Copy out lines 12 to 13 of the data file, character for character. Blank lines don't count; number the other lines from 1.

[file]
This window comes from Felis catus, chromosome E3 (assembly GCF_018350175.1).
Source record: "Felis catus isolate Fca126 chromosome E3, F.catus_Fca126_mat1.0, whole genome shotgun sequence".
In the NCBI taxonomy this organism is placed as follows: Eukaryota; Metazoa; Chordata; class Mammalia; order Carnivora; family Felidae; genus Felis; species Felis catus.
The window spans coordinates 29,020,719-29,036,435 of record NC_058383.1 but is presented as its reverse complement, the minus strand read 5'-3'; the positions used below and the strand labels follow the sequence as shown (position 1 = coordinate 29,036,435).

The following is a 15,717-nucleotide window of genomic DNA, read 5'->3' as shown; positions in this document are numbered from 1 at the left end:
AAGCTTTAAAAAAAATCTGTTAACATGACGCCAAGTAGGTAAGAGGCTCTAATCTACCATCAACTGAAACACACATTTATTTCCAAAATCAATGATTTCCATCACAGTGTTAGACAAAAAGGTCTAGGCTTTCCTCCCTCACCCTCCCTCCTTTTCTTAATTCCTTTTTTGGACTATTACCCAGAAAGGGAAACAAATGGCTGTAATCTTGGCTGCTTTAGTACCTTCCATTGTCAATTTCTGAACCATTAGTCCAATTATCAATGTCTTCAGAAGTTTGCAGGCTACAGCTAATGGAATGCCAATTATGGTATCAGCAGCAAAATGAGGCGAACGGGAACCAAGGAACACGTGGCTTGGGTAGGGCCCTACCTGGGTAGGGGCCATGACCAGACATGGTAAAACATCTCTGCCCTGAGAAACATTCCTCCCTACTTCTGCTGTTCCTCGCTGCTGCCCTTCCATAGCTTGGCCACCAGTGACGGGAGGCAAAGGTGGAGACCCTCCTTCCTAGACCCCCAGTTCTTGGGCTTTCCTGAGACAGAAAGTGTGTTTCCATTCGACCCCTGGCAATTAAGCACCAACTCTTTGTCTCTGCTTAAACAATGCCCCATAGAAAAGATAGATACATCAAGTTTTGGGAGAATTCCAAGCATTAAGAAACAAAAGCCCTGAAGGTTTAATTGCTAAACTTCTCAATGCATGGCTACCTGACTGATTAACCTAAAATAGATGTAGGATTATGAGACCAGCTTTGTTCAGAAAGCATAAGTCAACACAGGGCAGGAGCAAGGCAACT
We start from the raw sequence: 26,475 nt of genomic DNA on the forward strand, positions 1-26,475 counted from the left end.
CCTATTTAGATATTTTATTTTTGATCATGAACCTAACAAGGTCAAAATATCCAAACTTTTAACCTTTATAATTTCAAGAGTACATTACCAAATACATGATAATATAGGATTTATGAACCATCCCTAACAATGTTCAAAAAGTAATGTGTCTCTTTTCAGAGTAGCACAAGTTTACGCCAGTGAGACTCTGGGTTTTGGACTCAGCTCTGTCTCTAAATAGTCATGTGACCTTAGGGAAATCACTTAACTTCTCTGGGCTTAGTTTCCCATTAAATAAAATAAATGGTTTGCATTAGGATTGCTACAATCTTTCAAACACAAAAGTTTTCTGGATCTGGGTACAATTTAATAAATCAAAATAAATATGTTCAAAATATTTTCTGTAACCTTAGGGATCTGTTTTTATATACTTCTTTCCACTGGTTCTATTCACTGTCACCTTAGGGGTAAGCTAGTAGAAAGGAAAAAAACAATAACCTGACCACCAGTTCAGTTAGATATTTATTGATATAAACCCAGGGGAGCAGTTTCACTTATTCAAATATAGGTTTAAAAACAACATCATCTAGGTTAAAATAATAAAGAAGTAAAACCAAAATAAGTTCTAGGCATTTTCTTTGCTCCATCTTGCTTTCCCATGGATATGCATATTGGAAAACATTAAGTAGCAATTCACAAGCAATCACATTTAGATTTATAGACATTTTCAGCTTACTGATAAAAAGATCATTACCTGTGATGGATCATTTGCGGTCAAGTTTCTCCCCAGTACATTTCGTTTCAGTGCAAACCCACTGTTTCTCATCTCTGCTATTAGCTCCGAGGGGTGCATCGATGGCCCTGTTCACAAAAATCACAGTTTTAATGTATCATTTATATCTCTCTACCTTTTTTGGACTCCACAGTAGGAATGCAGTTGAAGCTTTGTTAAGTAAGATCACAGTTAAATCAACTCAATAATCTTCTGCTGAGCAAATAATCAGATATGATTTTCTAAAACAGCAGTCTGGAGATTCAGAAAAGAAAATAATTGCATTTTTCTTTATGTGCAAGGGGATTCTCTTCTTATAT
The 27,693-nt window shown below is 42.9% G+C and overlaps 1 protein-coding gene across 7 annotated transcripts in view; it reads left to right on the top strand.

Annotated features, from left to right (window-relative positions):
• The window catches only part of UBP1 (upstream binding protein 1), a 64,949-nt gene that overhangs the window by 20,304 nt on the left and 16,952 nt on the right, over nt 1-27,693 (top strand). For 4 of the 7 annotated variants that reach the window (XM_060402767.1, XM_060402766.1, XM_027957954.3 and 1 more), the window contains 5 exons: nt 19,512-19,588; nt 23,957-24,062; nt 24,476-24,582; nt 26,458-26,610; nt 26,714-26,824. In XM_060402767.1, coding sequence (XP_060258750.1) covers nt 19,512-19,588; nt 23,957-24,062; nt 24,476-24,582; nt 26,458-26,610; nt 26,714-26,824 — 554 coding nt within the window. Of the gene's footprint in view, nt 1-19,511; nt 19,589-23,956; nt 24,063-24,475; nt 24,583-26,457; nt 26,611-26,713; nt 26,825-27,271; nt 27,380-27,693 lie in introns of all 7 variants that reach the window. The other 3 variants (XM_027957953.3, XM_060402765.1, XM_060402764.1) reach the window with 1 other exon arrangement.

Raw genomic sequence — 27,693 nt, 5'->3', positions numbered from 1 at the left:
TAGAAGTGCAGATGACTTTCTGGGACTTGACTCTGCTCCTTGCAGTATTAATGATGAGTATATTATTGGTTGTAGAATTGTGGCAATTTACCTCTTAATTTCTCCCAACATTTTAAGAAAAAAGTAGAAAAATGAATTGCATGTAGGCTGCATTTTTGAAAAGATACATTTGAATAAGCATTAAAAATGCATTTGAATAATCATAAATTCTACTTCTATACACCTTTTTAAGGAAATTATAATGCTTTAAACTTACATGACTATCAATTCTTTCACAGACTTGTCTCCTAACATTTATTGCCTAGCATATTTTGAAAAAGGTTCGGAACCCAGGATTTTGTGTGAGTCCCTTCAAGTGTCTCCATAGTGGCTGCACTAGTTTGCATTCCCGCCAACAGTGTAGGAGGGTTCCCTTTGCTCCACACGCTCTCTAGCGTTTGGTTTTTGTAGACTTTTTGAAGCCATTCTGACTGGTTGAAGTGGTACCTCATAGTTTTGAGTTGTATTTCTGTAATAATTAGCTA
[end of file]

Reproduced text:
Raw genomic sequence — 27,693 nt, 5'->3', positions numbered from 1 at the left:
TAGAAGTGCAGATGACTTTCTGGGACTTGACTCTGCTCCTTGCAGTATTAATGATGAGTATATTATTGGTTGTAGAATTGTGGCAATTTACCTCTTAATTTCTCCCAACATTTTAAGAAAAAAGTAGAAAAATGAATTGCATGTAGGCTGCATTTTTGAAAAGATACATTTGAATAAGCATTAAAAATGCATTTGAATAATCATAAATTCTACTTCTATACACCTTTTTAAGGAAATTATAATGCTTTAAACTTACATGACTATCAATTCTTTCACAGACTTGTCTCCTAACATTTATTGCCTAGCATATTTTGAAAAAGGTTCGGAACCCAGGATTTTGTGTGAGTCCCTTCAAGTGTCTCCATAGTGGCTGCACTAGTTTGCATTCCCGCCAACAGTGTAGGAGGGTTCCCTTTGCTCCACACGCTCTCTAGCGTTTGGTTTTTGTAGACTTTTTGAAGCCATTCTGACTGGTTGAAGTGGTACCTCATAGTTTTGAGTTGTATTTCTGTAATAATTAGCTA